jump to the content

Kibiro (Salt producing village)

Date of Submission: 10/09/1997
Criteria: (i)(iii)(iv)(v)
Category: Cultural
Submitted by:
Department of Antiquities and Museums
Coordinates: Kigorobya sub-county, Hoima District Lat. 1°41' N ; Long. 31°15' E
Ref.: 912
Export
Word File
Disclaimer

The Secretariat of the United Nations Educational Scientific and Cultural Organization (UNESCO) and the World Heritage Centre do not represent or endorse the accuracy or reliability of any advice, opinion, statement or other information or documentation provided by the States Parties to the World Heritage Convention to the Secretariat of UNESCO or to the World Heritage Centre.

The publication of any such advice, opinion, statement or other information documentation on the World Heritage Centre’s website and/or on working documents also does not imply the expression of any opinion whatsoever on the part of the Secretariat of UNESCO or of the World Heritage Centre concerning the legal status of any country, territory, city or area or of its boundaries.

Property names are listed in the language in which they have been submitted by the State Party

Description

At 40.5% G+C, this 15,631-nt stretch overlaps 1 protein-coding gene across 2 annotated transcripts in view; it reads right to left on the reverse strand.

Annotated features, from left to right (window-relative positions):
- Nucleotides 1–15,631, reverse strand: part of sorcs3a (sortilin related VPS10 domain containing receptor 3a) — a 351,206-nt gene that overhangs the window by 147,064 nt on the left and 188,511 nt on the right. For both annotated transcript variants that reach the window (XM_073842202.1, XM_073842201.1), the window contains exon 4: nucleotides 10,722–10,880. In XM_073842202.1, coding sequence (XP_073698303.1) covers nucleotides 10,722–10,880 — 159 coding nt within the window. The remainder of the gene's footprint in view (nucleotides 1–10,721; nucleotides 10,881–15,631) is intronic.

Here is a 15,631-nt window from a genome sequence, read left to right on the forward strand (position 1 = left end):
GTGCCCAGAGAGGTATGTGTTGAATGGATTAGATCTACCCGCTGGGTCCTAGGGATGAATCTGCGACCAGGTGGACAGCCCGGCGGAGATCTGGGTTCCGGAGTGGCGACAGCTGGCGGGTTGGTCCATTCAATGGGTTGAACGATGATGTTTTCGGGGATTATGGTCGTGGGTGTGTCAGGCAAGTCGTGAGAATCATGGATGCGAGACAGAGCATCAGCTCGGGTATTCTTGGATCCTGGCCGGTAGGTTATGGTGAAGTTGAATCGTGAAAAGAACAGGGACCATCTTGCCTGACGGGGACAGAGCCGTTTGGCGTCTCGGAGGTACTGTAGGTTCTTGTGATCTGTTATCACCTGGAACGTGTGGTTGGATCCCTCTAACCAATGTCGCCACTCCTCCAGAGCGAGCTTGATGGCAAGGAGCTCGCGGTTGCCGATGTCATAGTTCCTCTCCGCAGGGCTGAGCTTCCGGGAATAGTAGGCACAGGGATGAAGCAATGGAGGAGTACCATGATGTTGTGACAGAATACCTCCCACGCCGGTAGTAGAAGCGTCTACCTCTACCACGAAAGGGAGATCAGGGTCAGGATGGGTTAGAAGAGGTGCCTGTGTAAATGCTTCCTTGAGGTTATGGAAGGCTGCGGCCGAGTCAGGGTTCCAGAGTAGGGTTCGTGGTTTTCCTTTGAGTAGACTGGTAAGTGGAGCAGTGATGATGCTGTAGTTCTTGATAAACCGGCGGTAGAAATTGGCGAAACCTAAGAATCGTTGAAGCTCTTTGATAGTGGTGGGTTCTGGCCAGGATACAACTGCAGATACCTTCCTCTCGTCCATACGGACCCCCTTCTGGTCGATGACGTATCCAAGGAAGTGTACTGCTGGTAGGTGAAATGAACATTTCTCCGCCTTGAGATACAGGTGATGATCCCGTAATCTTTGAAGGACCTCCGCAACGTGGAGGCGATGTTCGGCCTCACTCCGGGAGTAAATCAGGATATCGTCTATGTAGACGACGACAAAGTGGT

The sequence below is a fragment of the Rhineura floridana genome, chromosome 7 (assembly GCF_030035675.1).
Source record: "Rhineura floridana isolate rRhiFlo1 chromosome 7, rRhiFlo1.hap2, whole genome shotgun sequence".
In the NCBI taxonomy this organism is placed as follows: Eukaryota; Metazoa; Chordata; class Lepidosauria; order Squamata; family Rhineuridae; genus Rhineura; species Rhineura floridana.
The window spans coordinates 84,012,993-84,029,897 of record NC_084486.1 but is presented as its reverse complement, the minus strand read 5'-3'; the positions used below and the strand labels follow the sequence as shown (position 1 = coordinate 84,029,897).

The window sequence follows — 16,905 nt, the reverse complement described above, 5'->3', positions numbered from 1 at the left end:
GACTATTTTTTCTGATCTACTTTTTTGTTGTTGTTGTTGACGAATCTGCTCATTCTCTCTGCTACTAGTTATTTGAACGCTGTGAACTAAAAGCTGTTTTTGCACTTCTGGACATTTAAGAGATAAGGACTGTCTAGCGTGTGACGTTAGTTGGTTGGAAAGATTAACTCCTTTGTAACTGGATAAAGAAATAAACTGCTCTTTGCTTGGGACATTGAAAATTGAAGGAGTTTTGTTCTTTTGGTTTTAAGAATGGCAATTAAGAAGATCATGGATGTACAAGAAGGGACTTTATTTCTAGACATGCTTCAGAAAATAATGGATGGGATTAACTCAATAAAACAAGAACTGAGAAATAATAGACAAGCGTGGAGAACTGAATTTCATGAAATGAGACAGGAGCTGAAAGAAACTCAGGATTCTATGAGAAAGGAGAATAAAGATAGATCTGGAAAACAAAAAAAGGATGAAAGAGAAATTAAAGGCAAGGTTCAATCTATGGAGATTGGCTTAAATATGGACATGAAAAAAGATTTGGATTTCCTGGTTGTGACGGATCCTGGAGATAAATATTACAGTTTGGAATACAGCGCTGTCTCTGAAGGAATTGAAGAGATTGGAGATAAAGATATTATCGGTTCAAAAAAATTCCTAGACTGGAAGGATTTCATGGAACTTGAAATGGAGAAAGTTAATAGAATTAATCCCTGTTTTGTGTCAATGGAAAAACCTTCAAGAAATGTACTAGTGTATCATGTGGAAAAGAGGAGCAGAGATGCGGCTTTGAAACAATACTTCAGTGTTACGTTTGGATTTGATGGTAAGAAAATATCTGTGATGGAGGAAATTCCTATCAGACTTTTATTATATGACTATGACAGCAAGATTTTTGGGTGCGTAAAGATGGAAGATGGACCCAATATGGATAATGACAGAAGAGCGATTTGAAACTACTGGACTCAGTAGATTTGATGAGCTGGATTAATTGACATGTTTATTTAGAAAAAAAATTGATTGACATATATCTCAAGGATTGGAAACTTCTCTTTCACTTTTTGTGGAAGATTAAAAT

Kibiro salt producing village demonstrates a unique example of an industry which has sustained its people for eight to nine hundred years ago and continues to do so perhaps for posterity from fishing on Lake Albert, the people of Kibiro have depended on the production of ash salt which is obtained by recycling residual earth with fresh soil which is spread on salt gardens for the salty water to get absorbed by capillary system. Through repeated scraping, spreading and heaping of the salty soil over a seven days period, it is leached and the scam is boilt to crystallisation point to produce the ash salt. The residual soil from leaching is then mixed with fresh soil to repeat the salt production process. Salt production was and is a female hereditary occupation. Before the introduction of metallic vessels, pottery ware was used during the leaching and boiling processes and this is evidenced by the rich archaeological depositions of potsherds throughout the village going as deep as 4 metres and dating to between eight and nine hundred years to the present. Kibiro village is a sandy beach along Lake Albert where food does not grow. The Kibiro population therefore have depended for its livehood on the exchange of salt and fish for food through time with farming communities on the platea above the Ugandan side of the Western Rift Valley. The village therefore forms an important cultural site which has combined both archaeology and ethnography through time in the production of ash salt.